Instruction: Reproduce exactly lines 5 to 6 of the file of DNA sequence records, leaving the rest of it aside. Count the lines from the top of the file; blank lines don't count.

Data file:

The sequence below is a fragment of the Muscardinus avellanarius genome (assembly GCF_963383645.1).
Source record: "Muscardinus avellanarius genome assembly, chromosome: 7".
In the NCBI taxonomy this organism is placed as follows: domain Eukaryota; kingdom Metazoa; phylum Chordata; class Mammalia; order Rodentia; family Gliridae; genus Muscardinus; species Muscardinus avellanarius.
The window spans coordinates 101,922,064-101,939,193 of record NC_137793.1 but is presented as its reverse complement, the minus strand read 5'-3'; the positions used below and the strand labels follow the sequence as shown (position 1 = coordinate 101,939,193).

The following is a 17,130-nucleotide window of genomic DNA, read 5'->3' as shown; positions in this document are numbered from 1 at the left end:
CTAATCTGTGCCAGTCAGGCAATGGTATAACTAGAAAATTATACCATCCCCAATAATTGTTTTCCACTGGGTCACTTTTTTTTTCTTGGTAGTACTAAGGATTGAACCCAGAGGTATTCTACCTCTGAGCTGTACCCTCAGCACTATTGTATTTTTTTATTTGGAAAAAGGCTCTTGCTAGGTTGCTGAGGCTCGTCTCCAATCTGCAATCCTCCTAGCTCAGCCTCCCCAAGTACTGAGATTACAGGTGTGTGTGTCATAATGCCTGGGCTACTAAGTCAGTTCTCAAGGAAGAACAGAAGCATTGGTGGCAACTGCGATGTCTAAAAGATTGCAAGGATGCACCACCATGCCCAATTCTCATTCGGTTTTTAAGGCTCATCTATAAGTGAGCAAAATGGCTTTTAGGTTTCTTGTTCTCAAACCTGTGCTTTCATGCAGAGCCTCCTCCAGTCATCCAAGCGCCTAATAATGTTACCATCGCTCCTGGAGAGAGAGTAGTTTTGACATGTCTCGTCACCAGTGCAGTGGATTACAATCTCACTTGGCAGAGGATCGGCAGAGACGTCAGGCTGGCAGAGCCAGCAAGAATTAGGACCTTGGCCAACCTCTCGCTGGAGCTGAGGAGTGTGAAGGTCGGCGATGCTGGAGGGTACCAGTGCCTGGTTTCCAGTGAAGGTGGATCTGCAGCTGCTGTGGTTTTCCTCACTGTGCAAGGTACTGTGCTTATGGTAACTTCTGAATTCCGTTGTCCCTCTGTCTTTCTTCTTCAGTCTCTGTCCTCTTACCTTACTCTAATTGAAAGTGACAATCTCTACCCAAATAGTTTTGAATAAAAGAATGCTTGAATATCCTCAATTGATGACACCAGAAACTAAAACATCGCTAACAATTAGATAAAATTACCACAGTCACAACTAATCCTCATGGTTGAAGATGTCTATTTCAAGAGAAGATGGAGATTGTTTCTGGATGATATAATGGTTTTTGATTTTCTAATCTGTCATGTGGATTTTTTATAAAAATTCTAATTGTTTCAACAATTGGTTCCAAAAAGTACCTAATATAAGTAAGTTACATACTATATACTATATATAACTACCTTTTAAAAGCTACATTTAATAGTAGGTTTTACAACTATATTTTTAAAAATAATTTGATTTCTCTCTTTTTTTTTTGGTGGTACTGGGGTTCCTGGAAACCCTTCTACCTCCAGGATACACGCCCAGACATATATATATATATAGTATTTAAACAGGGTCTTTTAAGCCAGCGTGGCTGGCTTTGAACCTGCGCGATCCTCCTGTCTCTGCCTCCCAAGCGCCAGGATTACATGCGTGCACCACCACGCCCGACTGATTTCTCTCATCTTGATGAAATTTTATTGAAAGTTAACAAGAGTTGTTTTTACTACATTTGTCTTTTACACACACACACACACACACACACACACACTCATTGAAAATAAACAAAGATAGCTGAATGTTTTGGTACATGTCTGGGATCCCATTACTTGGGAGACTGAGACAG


The following is a 17,130-nucleotide window of genomic DNA, read 5'->3' as shown; positions in this document are numbered from 1 at the left end:
CTAATCTGTGCCAGTCAGGCAATGGTATAACTAGAAAATTATACCATCCCCAATAATTGTTTTCCACTGGGTCACTTTTTTTTTCTTGGTAGTACTAAGGATTGAACCCAGAGGTATTCTACCTCTGAGCTGTACCCTCAGCACTATTGTATTTTTTTATTTGGAAAAAGGCTCTTGCTAGGTTGCTGAGGCTCGTCTCCAATCTGCAATCCTCCTAGCTCAGCCTCCCCAAGTACTGAGATTACAGGTGTGTGTGTCATAATGCCTGGGCTACTAAGTCAGTTCTCAAGGAAGAACAGAAGCATTGGTGGCAACTGCGATGTCTAAAAGATTGCAAGGATGCACCACCATGCCCAATTCTCATTCGGTTTTTAAGGCTCATCTATAAGTGAGCAAAATGGCTTTTAGGTTTCTTGTTCTCAAACCTGTGCTTTCATGCAGAGCCTCCTCCAGTCATCCAAGCGCCTAATAATGTTACCATCGCTCCTGGAGAGAGAGTAGTTTTGACATGTCTCGTCACCAGTGCAGTGGATTACAATCTCACTTGGCAGAGGATCGGCAGAGACGTCAGGCTGGCAGAGCCAGCAAGAATTAGGACCTTGGCCAACCTCTCGCTGGAGCTGAGGAGTGTGAAGGTCGGCGATGCTGGAGGGTACCAGTGCCTGGTTTCCAGTGAAGGTGGATCTGCAGCTGCTGTGGTTTTCCTCACTGTGCAAGGTACTGTGCTTATGGTAACTTCTGAATTCCGTTGTCCCTCTGTCTTTCTTCTTCAGTCTCTGTCCTCTTACCTTACTCTAATTGAAAGTGACAATCTCTACCCAAATAGTTTTGAATAAAAGAATGCTTGAATATCCTCAATTGATGACACCAGAAACTAAAACATCGCTAACAATTAGATAAAATTACCACAGTCACAACTAATCCTCATGGTTGAAGATGTCTATTTCAAGAGAAGATGGAGATTGTTTCTGGATGATATAATGGTTTTTGATTTTCTAATCTGTCATGTGGATTTTTTATAAAAATTCTAATTGTTTCAACAATTGGTTCCAAAAAGTACCTAATATAAGTAAGTTACATACTATATACTATATATAACTACCTTTTAAAAGCTACATTTAATAGTAGGTTTTACAACTATATTTTTAAAAATAATTTGATTTCTCTCTTTTTTTTTTGGTGGTACTGGGGTTCCTGGAAACCCTTCTACCTCCAGGATACACGCCCAGACATATATATATATATAGTATTTAAACAGGGTCTTTTAAGCCAGCGTGGCTGGCTTTGAACCTGCGCGATCCTCCTGTCTCTGCCTCCCAAGCGCCAGGATTACATGCGTGCACCACCACGCCCGACTGATTTCTCTCATCTTGATGAAATTTTATTGAAAGTTAACAAGAGTTGTTTTTACTACATTTGTCTTTTACACACACACACACACACACACACACACACTCATTGAAAATAAACAAAGATAGCTGAATGTTTTGGTACATGTCTGGGATCCCATTACTTGGGAGACTGAGACAG